World leaders, politicians call for limits on small armsBy EDITH M. LEDERER
UNITED NATIONS (February 29, 2000) - Prominent figures from twenty nations called Tuesday for a global agreement to curtail the supply of small arms, which they blame for the vast majority of deaths in war.
Under their proposal, governments would be required to declare their production, stockpiles and transfers of handguns, rifles and machine guns in a new U.N. Register on Small Arms - and to mark all small arms and make a commitment not to export or import any that are unmarked.
The proposal also calls for an international code of conduct that would set clear standards on eligibility for arms sales and existing export controls to be strengthened and enforced.
"Small arms kill most people in most wars," former French Prime Minister Michel Rocard told a news conference. "Yet, the international trade in small arms remains largely unregulated."
He said small arms - including assault rifles, machine guns, and pistols - are responsible for 90 percent of the 200,000 people killed every year in wars. And he said the majority of the casualties are civilians.
Rocard presented the recommendations of the 20-member group that includes the presidents of Georgia and Mali, former Indian Prime Minister P.V. Narasimha Rao, U.S. Sen. Dianne Feinstein, D-Calif., Organization of African Unity Secretary General Salim A. Salim, and top officials from Brazil, Cameroon, Britain and Russia.
The United Nations is holding an international conference on small arms in June 2001, and Rocard said the group hopes that its proposals will be discussed, analyzed, and hopefully adopted by participants.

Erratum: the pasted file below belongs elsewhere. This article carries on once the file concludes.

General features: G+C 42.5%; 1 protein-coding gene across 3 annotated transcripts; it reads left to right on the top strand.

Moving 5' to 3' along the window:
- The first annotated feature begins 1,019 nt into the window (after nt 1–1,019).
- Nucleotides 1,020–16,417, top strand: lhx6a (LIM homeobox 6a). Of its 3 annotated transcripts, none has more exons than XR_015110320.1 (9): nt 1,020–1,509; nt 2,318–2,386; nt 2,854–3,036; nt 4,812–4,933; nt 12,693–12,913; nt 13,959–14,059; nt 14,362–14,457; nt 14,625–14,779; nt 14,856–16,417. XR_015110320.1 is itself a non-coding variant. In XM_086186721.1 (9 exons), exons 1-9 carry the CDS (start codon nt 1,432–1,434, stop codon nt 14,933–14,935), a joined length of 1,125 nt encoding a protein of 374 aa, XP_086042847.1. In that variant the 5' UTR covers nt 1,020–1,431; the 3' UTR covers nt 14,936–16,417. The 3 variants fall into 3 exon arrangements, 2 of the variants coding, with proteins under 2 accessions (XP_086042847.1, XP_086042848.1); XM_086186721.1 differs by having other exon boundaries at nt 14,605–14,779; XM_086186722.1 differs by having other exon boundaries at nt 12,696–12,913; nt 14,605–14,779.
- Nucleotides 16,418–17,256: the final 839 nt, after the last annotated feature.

"Measures must be devised to limit the access to small arms, to curtail the supply of small arms, and to reduce the demand for small arms," Rocard said. "The weapons of violence must be brought back into the control of public authority - the state - with the state itself being made accountable for its deeds."
He said that marking the weapons will make it possible to track them, and to hold governments accountable.
The ultimate goal of the group is to require all countries to participate in an international program to control small arms - and to ban all small arms trading with countries that don't participate, he said.
Participants said the group was first proposing a voluntary arms control regime because there didn't appear to be support at this time for a binding treaty.
Rocard stressed that the 20 world figures were not calling for a ban on legitimate small arms use by the military, law enforcement officers, hunters and collectors.